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I have a list and a Object as bellow

List<MyObj> myList;

public class MyObjextends
{
   String parameter1;

    public String getParameter1()
    {
        return parameter1;
    }
}

I need an efficient way to get the count of myList based on the value of parameter1 in the object without going through a for loop as bellow

    int count = 0;
    for( MyObj obj: myList)
    {
        if( obj.getParameter1().equals( "Somet_Text") )
        {
            count++;
        }
    }

Can someone please tell me how to do this?

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5  
Enlighten us with the reason you do not want to use a for loop. –  M. Mimpen Jun 17 '14 at 12:01
1  
Without using a hash table (or the Java Equivalent, it's been a while), you won't be able to do a direct index lookup against a property of an item; you'll need to loop through the list to see if that item is in there. So to do a count of items that match a specific criteria, you'll have to loop through the list. –  George Stocker Jun 17 '14 at 12:02
    
you cant, you could wrap your loop in some generic util function, but you cant get rid off it –  user902383 Jun 17 '14 at 12:02
    
No, it seems that OP wants to count only objects that match his/her criteria (see obj.getParameter().equals()` –  AlexR Jun 17 '14 at 12:02

5 Answers 5

Use a Map from parameter1 to List of MyObj and then you can use the size of map.get("Some_Text")

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You could wrap the list up in a class which also has a HashMap<String, List<MyObj>>. Only allow access to the list via methods which also control the hash map. Whenever an item is added to the list, it should also be added to the hash map.

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if stay with List structure, you have to do it with loop. if you don't do it, the api you used will do it any way.

If this is the main problem you want to solve, you can consider to use MultiMap Structure. Like guava's ListMultimap<String, MyObj>.

In fact it is something like map<String, List<MyObj>>

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I dont understand why you would not use a for loop to iterate List, Even if efficiency is a consideration, it would not matter at all practically. But even then if you have something against for, use the iterator for list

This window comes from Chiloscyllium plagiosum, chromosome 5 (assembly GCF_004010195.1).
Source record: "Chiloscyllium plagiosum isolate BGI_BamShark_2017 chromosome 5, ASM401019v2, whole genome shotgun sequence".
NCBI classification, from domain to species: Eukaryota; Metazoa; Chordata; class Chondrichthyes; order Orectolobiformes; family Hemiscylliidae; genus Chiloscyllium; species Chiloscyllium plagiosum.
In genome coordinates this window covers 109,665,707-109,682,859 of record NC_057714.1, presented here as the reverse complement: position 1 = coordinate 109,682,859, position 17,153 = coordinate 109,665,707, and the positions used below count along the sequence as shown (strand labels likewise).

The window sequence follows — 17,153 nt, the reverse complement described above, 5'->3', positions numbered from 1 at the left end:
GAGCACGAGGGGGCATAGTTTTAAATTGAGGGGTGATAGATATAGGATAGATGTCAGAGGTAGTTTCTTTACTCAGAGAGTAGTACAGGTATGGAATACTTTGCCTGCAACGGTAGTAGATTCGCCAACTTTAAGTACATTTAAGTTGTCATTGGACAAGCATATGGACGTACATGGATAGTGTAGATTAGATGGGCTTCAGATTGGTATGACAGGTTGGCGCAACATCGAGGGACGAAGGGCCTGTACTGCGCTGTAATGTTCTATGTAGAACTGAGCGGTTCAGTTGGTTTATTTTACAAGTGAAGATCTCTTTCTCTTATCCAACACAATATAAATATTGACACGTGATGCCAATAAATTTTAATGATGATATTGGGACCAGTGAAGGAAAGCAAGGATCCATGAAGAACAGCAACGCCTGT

ListIterator<MyObj> it=myList.listIterator();
int count = 0;

    while(it.hasNext()){

if( it.next().getParameter1().equals( "Somet_Text") )
        {
            count++;
        }
}

Also looking at the source for ListIterator.next() , it does not use for loop too, just if it makes any difference

public E More ...next() {
            checkForComodification();
            int i = cursor;
            if (i >= size)
                 throw new NoSuchElementException();
             Object[] elementData = ArrayList.this.elementData;
            if (i >= elementData.length)
                throw new ConcurrentModificationException();
             cursor = i + 1;
             return (E) elementData[lastRet = i];
     }

But note that it uses if statement and increments cursor to traverse the list, which again would be something like a for loop.

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You don't have a real reason to not wanting search in a ordered array as interface List is with a loop. The big O notation of this loop would be O(N) which is exactly what is pretended to be.

If you have to process data from a huge array of inputs, I would recommend pre-process the information by discarding the objects with the values you don't want and create the array with the values that you really need.

The Map solutions commented won't solve your problem neither, as one rule of construction is that no repeated values are allowed, which is exactly what you want to measure.

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